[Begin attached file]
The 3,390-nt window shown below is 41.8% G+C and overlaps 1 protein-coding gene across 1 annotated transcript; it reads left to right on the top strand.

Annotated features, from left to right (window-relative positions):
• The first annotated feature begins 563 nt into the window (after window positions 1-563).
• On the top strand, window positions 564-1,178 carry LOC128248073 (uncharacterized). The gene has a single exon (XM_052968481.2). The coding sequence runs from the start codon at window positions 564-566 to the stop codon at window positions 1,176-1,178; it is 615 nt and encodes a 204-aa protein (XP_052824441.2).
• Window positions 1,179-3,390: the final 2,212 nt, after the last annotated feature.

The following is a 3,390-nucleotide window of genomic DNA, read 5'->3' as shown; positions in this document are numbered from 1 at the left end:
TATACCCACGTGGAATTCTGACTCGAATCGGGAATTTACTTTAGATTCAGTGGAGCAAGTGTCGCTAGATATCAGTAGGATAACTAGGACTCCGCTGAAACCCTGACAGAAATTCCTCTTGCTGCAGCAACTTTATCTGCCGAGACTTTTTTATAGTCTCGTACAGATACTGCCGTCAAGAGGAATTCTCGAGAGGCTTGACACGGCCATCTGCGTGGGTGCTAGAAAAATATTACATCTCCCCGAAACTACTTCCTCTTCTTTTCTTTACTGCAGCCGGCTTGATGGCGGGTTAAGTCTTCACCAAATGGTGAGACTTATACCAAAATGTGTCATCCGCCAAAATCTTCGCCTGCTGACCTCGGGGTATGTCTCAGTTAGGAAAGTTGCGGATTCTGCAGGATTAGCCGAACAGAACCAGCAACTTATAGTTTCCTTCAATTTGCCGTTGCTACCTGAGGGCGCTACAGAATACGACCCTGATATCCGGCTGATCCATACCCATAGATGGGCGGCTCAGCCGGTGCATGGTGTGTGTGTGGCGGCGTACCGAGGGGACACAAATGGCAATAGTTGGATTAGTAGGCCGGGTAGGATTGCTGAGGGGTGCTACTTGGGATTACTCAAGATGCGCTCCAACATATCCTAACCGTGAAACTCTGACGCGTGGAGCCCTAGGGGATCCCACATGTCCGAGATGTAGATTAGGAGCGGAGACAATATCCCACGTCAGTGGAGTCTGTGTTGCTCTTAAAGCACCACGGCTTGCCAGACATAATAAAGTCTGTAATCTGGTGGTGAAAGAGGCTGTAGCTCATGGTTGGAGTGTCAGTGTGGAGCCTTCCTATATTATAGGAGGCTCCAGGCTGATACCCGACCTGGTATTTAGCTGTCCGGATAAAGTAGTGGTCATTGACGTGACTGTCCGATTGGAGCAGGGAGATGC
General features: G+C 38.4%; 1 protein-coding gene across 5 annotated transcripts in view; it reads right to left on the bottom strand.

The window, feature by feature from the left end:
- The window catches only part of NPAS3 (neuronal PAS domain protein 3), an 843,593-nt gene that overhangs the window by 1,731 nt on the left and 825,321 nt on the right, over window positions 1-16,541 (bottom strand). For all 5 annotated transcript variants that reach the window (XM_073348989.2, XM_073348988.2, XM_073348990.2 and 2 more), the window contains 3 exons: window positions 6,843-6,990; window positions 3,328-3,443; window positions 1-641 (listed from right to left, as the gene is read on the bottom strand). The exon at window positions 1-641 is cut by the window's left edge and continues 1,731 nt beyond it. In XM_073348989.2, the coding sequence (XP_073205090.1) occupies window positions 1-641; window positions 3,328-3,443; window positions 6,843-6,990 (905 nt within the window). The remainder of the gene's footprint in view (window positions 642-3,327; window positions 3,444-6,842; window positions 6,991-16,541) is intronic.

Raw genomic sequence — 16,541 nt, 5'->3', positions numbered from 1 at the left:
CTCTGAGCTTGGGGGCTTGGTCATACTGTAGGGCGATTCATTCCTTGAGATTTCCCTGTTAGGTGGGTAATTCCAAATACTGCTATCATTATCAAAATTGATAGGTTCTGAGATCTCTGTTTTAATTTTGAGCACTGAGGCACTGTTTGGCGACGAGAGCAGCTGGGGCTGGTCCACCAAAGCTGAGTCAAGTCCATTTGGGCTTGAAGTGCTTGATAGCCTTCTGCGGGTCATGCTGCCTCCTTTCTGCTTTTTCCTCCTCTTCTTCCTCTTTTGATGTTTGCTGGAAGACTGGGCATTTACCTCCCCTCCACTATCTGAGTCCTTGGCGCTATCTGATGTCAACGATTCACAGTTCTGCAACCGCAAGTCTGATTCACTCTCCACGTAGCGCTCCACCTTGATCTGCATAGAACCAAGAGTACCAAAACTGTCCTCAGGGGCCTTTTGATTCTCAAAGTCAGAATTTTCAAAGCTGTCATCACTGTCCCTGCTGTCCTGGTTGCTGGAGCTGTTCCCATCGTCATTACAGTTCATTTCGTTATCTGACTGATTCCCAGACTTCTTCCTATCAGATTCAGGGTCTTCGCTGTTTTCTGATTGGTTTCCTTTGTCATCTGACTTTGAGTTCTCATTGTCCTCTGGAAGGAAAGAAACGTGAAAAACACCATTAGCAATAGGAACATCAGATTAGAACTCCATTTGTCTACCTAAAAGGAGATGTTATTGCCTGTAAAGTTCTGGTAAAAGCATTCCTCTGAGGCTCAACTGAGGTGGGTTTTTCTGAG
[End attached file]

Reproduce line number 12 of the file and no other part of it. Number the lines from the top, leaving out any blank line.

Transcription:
CTCTGAGCTTGGGGGCTTGGTCATACTGTAGGGCGATTCATTCCTTGAGATTTCCCTGTTAGGTGGGTAATTCCAAATACTGCTATCATTATCAAAATTGATAGGTTCTGAGATCTCTGTTTTAATTTTGAGCACTGAGGCACTGTTTGGCGACGAGAGCAGCTGGGGCTGGTCCACCAAAGCTGAGTCAAGTCCATTTGGGCTTGAAGTGCTTGATAGCCTTCTGCGGGTCATGCTGCCTCCTTTCTGCTTTTTCCTCCTCTTCTTCCTCTTTTGATGTTTGCTGGAAGACTGGGCATTTACCTCCCCTCCACTATCTGAGTCCTTGGCGCTATCTGATGTCAACGATTCACAGTTCTGCAACCGCAAGTCTGATTCACTCTCCACGTAGCGCTCCACCTTGATCTGCATAGAACCAAGAGTACCAAAACTGTCCTCAGGGGCCTTTTGATTCTCAAAGTCAGAATTTTCAAAGCTGTCATCACTGTCCCTGCTGTCCTGGTTGCTGGAGCTGTTCCCATCGTCATTACAGTTCATTTCGTTATCTGACTGATTCCCAGACTTCTTCCTATCAGATTCAGGGTCTTCGCTGTTTTCTGATTGGTTTCCTTTGTCATCTGACTTTGAGTTCTCATTGTCCTCTGGAAGGAAAGAAACGTGAAAAACACCATTAGCAATAGGAACATCAGATTAGAACTCCATTTGTCTACCTAAAAGGAGATGTTATTGCCTGTAAAGTTCTGGTAAAAGCATTCCTCTGAGGCTCAACTGAGGTGGGTTTTTCTGAG